Guys and Dolls

Joe Swerling and Abe Burrows; based on story and characters of Damon Runyon; music and lyrics by Frank Loesser
New Victoria Theatre, Woking, and touring
(2006)

Having perfected the role of nose-blowing Adelaide in the London production, Claire Sweeney was chosen to spearhead the touring version, and what a great choice she has proved to be. With her bubbly personality and down to earth manner she is a great hit with audiences and cast alike, a perfect Adelaide keeping firm control of her New York accent, and she really shows her mettle (and almost everything else) in a very ‘cheeky’ version of “Take Back Your Mink”.

Fellow Liverpudlian Joe McGann is the perfect foil as lugubrious reluctant bridegroom Nathan Detroit, engaged to Adelaide for fourteen years but more intent on setting up an illegal crap game then taking the commitment of marriage. To this end he bets the biggest gambler he knows that he cannot get a date with the beautiful righteous Sarah, leader of the local mission and intent on converting as many sinners as possible to the ways of the Lord.

The production got off to rather a slow start due to the distraction of the sound system slightly distorting the voices and with the suggestion of an echo giving the impression that we were in a large empty room, which was certainly not so with a completely full house, but it soon got into its stride and the plot unfolded.

Taken from one of the stories of New Yorker Damon Runyon, whose quirky newspaper columns with their distinctive inventive language were a hit with the public in the early the twentieth century, original director Michael Grandage preferred to go back to the essence of those stories and their more realistic streetwise style, although how many gamblers can dance like this company I cannot imagine. Choreographer Chris Bailey (original by Chris Ashford) has perfected the most stupendous dance sequences, mostly for the boys, and brilliantly performed by the talented cast absolutely fizzing with energy and enthusiasm. The enthusiasm extends to the touring director Jamie Lloyd, who, members of the cast believe, is destined to become one of the top directors in the country, and he’s certainly done a great job with this show.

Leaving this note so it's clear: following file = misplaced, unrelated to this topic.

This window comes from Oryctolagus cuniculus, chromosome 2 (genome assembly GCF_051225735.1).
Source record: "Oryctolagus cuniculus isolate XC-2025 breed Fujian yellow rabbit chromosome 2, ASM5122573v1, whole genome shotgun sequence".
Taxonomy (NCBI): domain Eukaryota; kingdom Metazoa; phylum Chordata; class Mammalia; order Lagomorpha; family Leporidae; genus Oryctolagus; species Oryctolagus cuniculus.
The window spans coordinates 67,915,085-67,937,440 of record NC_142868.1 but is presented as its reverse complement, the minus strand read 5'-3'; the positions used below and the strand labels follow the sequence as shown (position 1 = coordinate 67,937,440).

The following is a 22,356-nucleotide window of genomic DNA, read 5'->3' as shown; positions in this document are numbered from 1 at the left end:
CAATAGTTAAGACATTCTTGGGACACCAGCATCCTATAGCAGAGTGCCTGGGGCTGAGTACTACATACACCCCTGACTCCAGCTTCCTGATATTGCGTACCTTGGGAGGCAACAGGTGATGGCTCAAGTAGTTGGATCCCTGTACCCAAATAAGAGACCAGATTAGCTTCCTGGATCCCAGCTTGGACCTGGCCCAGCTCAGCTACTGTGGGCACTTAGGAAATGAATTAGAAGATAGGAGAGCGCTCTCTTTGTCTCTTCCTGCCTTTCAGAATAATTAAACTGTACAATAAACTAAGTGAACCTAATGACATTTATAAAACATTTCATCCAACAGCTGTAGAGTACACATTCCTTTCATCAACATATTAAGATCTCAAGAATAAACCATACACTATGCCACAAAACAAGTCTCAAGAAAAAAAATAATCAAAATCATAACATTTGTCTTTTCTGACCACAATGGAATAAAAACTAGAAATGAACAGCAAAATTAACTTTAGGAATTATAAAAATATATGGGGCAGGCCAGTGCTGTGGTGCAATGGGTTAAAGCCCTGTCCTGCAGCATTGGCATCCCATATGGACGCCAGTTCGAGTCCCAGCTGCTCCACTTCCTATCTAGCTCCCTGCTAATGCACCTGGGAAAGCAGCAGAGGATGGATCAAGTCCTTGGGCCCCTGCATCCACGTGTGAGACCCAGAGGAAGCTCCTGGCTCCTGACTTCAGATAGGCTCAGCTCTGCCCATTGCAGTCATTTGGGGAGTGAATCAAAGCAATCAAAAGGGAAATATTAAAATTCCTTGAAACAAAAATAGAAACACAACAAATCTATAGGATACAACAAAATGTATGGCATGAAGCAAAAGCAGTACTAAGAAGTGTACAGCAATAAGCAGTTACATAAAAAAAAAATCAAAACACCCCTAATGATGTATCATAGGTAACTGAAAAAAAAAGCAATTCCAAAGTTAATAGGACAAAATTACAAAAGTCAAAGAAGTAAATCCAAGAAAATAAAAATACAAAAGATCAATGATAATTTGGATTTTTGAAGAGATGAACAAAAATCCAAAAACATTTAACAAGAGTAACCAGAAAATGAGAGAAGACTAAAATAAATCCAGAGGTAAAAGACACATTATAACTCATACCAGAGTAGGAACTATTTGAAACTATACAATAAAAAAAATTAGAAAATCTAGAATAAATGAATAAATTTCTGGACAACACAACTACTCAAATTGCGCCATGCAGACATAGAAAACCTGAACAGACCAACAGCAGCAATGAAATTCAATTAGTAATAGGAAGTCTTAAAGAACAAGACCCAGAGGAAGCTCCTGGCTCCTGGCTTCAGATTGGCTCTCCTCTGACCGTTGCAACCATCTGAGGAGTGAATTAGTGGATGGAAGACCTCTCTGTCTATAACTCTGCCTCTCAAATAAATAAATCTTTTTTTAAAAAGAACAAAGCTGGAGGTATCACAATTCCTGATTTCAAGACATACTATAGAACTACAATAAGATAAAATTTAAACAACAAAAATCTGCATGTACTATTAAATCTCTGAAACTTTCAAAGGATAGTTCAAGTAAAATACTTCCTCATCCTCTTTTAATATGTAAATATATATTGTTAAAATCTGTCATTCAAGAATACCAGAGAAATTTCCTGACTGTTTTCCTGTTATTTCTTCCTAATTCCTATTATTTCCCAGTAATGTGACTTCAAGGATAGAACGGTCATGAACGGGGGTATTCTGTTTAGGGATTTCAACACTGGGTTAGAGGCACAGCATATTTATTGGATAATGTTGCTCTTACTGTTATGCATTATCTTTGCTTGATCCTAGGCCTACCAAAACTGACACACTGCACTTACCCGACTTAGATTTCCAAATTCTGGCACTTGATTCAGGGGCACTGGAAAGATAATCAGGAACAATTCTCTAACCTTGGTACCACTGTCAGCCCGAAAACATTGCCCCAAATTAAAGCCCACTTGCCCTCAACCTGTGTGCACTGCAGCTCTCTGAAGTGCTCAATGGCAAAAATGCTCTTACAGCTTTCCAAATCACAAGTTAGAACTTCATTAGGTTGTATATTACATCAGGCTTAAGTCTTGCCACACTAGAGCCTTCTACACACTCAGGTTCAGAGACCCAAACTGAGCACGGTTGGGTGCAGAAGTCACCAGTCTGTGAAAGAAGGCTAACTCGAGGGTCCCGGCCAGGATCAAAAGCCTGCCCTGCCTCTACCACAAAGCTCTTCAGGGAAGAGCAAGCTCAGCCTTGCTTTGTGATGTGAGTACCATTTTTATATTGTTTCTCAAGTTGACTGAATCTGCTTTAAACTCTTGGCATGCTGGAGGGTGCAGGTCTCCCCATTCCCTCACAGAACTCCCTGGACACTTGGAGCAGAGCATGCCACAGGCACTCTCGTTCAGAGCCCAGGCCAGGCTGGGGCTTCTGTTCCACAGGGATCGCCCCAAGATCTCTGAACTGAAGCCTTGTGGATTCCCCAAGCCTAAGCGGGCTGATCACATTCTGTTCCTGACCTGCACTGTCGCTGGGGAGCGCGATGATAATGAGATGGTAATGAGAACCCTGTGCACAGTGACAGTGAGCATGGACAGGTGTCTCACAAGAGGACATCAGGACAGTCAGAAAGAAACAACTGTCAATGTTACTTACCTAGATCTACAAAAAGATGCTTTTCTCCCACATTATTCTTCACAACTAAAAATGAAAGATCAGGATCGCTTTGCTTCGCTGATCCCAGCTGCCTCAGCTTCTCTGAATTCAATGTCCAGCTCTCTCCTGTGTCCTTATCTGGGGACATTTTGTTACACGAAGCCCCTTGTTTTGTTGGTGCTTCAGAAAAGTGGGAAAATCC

When we move from New York to Havana the dancing positively burns the floor, Latin rhythms giving an extra vibrancy, and dancers Celia Mei Rubin and Joshua Horner as Havana girl and boy give a performance to make you gasp. Here Sarah drinks too much, dances on top of the bar and gets into a fist fight with the dancers, her goody girl image gone, at least for the time being. Lisa Stokke of Mamma Mia fame is this very distinctive and original Sarah, and Sky Masterson, the gambler who wins his bet and takes Sarah to Havana, is Ben Richards who at the beginning is very reminiscent of a casually confident Frank Sinatra but Havana affects him too. Recently one of the judges on the television “Strictly Dance Fever” he shows he is no mean hoofer himself.

All the well-known songs are here including “If I Were a Bell”, “Luck be a Lady”, “I’ve Never Been in Love Before”, and the showstopper “Sit Down You’re Rockin’ the Boat” was performed brilliantly by understudy Neil Clench, Christian Patterson being indisposed.

A very enjoyable, feel-good, happy show and a great night out – or maybe two or three if you can afford it. It’s well worth seeing more than once.

Touring to Birmingham, Plymouth, Sunderland, Milton Keynes, Manchester, Nottingham, Sheffield, Southampton, Oxford, Liverpool and Edinburgh.

This review was first published in Theatreworld Internet Magazine.

Reviewer: Sheila Connor